Young and active doggos are particular fans of digging, exploring the world around them through the excavation of earth, snow and sand. While digging might be irritating for the humans who then have to deal with the mess it creates, it's actually a necessary part of your pup's development, much in the same way that proper training is in a more practical sense.

Digging is actually good for dogs, as it helps them maintain their claws.
Digging is actually good for dogs, as it helps them maintain their claws.  © 123RF/George230174

Dogs dig to search and hide

Your dog will often dig with a specific goal in mind. Sometimes that goal will be simply to tunnel under the fence and explore the outside world, or to find something that it can smell. In other situations, it may be trying to hide something that it deems its "property" or "prey," so that it is safe and secured and can be dug up later.

So why does your dog want to search for and hide things?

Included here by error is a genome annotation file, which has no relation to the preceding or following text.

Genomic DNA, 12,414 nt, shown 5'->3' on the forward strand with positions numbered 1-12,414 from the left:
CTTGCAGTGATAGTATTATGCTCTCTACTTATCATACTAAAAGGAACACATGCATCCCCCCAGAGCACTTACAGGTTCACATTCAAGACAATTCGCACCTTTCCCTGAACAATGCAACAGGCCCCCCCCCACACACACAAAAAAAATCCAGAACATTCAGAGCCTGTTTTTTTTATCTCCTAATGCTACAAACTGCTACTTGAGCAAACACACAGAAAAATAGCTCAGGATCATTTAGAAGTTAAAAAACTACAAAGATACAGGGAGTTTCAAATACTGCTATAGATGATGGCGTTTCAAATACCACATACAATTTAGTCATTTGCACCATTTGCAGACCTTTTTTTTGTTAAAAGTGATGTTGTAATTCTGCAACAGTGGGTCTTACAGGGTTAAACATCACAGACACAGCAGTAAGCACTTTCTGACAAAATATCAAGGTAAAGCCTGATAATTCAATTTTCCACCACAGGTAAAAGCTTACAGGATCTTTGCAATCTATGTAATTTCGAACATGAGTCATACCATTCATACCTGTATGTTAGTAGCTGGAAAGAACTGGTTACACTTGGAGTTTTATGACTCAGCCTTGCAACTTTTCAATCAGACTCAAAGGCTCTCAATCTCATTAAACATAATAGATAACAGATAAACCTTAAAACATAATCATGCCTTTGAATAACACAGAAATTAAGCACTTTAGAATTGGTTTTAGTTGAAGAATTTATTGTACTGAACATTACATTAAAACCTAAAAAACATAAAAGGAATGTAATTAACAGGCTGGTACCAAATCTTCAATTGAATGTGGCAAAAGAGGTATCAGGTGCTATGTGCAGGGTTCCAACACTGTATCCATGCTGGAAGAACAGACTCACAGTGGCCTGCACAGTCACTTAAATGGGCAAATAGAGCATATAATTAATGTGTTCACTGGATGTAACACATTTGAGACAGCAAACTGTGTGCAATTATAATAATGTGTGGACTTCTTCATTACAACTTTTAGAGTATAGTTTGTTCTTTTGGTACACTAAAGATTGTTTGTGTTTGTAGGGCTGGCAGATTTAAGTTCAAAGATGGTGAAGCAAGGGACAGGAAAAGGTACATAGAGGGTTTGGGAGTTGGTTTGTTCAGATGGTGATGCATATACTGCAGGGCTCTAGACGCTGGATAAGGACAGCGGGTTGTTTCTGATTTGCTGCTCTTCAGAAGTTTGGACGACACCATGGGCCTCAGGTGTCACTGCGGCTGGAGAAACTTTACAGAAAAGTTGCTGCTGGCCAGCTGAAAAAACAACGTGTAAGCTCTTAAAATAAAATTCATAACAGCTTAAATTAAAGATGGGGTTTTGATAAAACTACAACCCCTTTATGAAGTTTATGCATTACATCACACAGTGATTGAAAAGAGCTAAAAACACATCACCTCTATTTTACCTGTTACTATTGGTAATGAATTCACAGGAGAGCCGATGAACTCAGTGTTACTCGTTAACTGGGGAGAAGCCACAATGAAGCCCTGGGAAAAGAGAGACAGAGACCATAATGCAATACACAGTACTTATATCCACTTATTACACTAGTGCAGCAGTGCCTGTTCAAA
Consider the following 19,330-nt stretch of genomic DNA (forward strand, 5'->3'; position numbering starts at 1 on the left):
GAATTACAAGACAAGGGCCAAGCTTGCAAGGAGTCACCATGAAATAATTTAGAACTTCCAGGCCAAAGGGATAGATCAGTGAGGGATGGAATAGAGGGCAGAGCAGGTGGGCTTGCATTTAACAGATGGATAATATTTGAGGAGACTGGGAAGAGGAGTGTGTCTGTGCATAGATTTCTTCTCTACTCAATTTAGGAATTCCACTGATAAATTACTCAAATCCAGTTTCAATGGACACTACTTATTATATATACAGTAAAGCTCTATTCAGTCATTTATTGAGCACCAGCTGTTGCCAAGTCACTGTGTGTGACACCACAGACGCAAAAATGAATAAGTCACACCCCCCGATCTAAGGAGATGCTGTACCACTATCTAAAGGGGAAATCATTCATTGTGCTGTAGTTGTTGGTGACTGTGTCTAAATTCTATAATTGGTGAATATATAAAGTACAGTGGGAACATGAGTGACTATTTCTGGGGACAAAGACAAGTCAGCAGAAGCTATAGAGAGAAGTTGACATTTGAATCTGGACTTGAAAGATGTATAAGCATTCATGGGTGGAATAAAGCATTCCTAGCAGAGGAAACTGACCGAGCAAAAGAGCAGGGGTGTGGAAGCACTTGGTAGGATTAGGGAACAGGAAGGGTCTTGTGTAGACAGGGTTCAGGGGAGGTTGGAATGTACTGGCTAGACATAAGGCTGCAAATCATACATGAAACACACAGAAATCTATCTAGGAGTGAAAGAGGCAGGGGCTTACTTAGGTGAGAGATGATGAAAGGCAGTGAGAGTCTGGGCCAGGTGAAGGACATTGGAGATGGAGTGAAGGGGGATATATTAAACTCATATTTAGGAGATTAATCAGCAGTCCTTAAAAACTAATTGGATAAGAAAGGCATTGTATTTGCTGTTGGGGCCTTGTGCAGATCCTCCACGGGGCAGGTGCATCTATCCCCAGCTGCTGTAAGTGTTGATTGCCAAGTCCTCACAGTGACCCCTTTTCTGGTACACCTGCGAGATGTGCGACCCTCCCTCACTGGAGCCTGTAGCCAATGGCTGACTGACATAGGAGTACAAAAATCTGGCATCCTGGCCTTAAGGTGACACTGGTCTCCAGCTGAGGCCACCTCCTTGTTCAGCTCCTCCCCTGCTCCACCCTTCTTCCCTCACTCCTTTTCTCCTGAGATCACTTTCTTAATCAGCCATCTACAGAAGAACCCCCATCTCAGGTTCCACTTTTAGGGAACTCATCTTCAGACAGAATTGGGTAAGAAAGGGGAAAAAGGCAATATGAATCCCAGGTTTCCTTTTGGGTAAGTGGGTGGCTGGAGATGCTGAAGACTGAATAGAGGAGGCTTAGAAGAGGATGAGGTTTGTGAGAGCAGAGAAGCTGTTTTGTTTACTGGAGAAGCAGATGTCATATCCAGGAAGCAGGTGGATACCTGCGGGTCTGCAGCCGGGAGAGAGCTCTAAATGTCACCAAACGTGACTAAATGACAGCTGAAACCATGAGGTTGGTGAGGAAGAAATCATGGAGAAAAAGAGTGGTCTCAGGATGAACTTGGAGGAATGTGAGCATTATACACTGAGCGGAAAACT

Hiding possessions: Dogs will often bury their toys, treats, and things that they have found around the place. This goes back to an instinctive need to protect what is there's and conserve it for later. In the wild, dogs catch other animals and, having killed their prey, will not eat them all at once. Instead, in many cases, dogs will save things for later by burying them in the ground. In the domestic context, this also goes for items and toys that are considered their possessions.

Searching for prey: If your dog has buried something, it may want to dig it up again. Separately, curious canines will often look for things that they can smell and which interest them. This will cause them to dig in search of insects, poop from other dogs, or similar things.